Record Plant was wonderful – it felt like some illicit den [well to me at that age!] – so many weird and wonderful treats – it was there that I scooped on the entire initial Flying Nun releases having seen The Chills on Donnie Sutherland’s Sound Unlimited. I asked at the shop and they directed me to a cardboard box at the back of the shop which just had all FN releases sitting in it! Jackpot.

    But Waterfront was my absolute fav – I became such a regular that Chris would smile as I walked in – pull a brown paper parcel out and name a price – no mention what was in it and I’d buy it cold – I recall the thrill of looking at the contents on the way home – usually having no idea at the time what I was looking at. Mostly 7″s – most of these are highly collectable now.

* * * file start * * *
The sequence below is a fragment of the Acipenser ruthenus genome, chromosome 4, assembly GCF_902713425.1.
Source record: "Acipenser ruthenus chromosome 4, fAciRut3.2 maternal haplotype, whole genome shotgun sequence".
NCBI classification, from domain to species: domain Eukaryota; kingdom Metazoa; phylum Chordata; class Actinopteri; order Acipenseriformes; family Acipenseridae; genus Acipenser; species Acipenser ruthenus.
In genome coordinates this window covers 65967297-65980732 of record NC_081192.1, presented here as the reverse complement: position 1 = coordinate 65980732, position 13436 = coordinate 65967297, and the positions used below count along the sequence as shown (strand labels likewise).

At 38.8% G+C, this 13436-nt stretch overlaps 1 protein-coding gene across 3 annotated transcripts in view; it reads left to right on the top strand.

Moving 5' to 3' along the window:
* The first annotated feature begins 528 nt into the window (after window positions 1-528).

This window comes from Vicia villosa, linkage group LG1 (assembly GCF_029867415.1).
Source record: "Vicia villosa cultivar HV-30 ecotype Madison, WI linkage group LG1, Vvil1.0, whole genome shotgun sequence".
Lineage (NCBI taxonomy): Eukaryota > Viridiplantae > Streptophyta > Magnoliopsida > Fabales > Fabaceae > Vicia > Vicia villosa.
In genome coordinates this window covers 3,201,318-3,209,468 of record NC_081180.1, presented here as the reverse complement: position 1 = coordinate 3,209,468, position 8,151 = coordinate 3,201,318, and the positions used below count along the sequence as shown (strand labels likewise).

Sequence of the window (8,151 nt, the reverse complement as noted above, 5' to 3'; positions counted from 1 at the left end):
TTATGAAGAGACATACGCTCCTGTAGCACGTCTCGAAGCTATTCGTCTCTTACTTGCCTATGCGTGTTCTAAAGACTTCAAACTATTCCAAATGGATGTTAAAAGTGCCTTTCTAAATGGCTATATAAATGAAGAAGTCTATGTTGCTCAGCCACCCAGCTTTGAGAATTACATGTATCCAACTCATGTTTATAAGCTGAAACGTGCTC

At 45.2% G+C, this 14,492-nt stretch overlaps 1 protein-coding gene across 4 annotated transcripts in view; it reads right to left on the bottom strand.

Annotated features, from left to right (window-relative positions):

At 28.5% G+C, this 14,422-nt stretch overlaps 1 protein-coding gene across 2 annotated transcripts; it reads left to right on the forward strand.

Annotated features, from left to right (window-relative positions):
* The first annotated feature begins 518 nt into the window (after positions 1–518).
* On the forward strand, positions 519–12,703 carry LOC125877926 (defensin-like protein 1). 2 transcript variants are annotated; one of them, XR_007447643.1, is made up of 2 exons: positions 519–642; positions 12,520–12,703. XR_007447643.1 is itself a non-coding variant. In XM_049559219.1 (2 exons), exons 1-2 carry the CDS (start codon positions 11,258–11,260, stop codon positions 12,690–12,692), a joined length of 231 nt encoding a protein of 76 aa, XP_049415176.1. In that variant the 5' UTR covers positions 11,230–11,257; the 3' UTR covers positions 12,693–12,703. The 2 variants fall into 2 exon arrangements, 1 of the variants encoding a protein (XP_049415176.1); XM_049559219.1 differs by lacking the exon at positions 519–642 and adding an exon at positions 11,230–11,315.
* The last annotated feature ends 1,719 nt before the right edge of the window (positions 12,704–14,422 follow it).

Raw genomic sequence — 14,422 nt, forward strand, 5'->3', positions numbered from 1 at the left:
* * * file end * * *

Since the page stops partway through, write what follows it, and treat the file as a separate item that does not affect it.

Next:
While I’ve embraced new ways of finding music – I still love to remember these amazing stores about Sydney and I certainly miss them.

    The Pitt St strip of Ashwoods/Lawsons/The Pitt were essential – especially for the late night nonsense programming I did back in the day on 2SER – The Pitt offered 2 original Harry Partch records for $5 a piece – looked like Harry played them with a mallet a few times but nevertheless pure gold. The Pitt also had a stellar ‘other’ section which had all manner of weirdness – obscure exotica/spoken word/free jazz/cracked electronics. Many the time I recall it being like a time machine – emerging 3-4 hours later which felt like 5 minutes – fingers blackened by the dusty covers.

    Thanks Vanessa!

    • Vanessa Berry permalink*
      July 13, 2013 10:01 pm

      Thanks for your comment Paul, and speaking of missing things, I miss Paul’s Play Lunch! It was the highlight of my Mondays!

  40. August 2, 2013 5:27 am